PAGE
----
In comparison with the Brazilian national means,23 the prevalence of symptoms of active asthma in this study was lower (11% vs. 19%) and that of active rhinitis was higher (33.2% vs. 29.6%) in adolescents aged 13 and 14 years. In phase III of ISAAC,23 the prevalences of asthma symptoms varied from 11.8% in Nova Iguaçu (Southeastern Brazil) to 30.5% in Vitória da Conquista (Northeastern Brazil) and the rhinitis prevalences varied from 17.4% in Nova Iguaçu to 47% in Belém (Northern Brazil). The differences in these prevalences are partly explained by environmental factors (like air pollution), socioeconomic factors (like high population density and the basis of the local economy, whether agricultural or industrial), and genetic factors, like sensitivity to allergens.11,24
The number of children evaluated in the present study was lower than that of ISAAC (3,000 children), due to the inexistence in the city of this number of adolescents in the recommended age group. To compensate for it, the age group was amplified to 10-14 years. The results for children aged 13 and 14 were presented separately to facilitate comparison with other studies.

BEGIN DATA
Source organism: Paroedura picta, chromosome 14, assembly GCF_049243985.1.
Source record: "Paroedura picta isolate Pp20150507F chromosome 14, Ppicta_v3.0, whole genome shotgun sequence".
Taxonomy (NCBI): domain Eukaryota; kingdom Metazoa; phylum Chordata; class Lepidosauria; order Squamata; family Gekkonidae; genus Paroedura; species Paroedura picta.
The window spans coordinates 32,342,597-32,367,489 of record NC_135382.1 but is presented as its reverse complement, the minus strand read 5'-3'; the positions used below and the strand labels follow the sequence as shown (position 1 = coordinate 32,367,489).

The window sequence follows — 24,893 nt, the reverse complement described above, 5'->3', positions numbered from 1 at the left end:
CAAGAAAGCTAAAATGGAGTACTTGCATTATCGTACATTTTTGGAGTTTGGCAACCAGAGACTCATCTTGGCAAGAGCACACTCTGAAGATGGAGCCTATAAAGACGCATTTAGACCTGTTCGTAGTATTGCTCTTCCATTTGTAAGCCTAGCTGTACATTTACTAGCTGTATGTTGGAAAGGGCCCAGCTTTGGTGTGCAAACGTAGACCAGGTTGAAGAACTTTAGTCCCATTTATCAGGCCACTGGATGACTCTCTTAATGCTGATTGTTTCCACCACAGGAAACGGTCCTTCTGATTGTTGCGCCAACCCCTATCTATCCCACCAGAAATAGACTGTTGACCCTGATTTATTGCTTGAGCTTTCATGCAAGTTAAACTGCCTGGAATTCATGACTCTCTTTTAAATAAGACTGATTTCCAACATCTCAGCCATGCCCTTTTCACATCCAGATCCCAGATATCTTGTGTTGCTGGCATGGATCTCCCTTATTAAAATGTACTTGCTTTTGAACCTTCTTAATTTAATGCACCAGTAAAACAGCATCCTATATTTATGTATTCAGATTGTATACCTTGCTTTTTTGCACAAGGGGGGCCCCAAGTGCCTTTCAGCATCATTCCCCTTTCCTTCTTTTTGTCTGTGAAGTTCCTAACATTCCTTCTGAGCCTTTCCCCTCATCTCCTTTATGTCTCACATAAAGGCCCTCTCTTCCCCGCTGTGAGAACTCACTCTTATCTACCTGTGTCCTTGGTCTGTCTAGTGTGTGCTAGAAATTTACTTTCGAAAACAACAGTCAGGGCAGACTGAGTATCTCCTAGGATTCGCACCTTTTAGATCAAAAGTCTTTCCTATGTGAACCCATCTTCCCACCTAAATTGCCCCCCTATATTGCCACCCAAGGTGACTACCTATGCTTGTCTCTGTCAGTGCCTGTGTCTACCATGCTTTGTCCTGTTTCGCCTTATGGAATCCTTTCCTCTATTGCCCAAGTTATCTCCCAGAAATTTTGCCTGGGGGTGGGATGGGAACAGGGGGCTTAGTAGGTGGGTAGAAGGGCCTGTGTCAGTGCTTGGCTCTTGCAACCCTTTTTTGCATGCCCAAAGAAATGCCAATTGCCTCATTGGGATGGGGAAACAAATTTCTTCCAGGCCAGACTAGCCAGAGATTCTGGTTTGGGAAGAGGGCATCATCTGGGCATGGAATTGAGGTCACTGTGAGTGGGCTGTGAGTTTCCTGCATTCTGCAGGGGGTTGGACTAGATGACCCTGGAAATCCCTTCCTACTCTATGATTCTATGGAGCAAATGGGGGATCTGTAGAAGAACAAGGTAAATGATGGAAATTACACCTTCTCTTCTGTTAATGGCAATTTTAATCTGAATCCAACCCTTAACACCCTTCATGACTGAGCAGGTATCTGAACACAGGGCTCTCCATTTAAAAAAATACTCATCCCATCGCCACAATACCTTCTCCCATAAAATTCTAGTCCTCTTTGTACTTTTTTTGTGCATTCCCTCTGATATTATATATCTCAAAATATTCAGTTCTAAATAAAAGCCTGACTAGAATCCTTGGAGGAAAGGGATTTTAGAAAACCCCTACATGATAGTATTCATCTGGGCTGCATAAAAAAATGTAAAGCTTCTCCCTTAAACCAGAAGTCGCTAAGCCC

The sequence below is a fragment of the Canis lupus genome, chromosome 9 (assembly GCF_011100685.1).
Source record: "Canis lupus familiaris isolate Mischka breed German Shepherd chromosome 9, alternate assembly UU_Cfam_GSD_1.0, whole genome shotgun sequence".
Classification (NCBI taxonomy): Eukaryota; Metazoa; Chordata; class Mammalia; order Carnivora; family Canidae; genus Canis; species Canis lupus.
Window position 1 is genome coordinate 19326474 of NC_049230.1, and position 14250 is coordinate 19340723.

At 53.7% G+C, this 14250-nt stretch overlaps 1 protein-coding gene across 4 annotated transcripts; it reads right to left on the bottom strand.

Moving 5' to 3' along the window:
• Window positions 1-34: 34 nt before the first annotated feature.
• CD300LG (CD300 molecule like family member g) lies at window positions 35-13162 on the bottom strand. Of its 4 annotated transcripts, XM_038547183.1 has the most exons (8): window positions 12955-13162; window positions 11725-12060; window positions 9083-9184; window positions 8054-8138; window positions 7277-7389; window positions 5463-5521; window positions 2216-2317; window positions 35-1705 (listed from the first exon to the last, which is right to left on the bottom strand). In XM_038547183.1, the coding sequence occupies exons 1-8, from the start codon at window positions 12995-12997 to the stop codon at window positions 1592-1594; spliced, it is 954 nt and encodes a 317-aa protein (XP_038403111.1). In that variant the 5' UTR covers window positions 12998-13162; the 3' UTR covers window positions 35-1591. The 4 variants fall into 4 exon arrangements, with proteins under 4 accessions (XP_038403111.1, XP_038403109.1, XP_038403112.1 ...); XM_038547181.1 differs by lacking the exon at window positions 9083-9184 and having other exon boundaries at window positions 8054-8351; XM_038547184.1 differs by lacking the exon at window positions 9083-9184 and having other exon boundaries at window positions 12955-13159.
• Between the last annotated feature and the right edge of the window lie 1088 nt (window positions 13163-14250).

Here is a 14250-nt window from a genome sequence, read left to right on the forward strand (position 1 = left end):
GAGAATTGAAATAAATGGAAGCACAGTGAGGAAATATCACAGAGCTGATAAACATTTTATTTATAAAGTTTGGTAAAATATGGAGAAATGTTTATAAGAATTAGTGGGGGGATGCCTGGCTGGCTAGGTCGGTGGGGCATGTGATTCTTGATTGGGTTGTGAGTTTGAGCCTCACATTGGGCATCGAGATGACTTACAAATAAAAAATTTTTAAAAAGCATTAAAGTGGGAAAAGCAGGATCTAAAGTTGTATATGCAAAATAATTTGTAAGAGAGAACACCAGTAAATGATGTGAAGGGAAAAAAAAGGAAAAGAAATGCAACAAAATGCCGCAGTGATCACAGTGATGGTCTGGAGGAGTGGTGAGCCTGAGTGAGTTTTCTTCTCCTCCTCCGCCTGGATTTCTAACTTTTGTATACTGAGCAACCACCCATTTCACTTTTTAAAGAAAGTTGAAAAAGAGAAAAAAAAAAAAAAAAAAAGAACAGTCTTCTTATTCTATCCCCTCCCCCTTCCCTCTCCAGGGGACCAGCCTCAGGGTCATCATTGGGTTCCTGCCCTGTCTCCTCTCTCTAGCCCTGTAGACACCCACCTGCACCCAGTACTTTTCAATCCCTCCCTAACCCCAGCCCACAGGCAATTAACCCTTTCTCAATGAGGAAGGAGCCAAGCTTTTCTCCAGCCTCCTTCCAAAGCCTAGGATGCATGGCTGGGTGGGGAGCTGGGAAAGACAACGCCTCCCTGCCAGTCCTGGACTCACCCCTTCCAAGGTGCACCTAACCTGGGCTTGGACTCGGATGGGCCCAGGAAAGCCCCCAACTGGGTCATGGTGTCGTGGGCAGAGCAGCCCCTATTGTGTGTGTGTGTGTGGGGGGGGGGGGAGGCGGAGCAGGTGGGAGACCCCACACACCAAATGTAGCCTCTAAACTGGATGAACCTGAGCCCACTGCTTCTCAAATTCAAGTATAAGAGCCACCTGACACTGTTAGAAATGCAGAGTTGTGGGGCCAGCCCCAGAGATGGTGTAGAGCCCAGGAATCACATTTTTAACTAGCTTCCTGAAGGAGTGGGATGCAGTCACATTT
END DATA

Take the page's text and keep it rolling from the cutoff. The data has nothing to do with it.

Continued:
Measures of PM2,5 concentration in Monte Aprazível in October and November exceeded the air quality standards established by the World Health Organization (25µg/m3) for daily mean in some days. A study carried out in Piracicaba6 (Southeastern Brazil) showed mean concentration of PM2,5 of 22.8 µg/m3 and 10 µg/m3 in the harvest and off-season periods, respectively. In Araraquara (Southeastern Brazil), a city which is a large sugarcane producer, data from Companhia de Tecnologia de Saneamento Ambiental (CETESB - Environmental Sanitation Technology Company)b showed an important increase in total suspended particles and of PM10 in the period of sugarcane harvest, compared to the off-season period.
Pollution caused by biomass burn has been associated with higher number of hospital admissions due to respiratory problems in children and the elderly,2,6 as well as vehicle pollution.10,26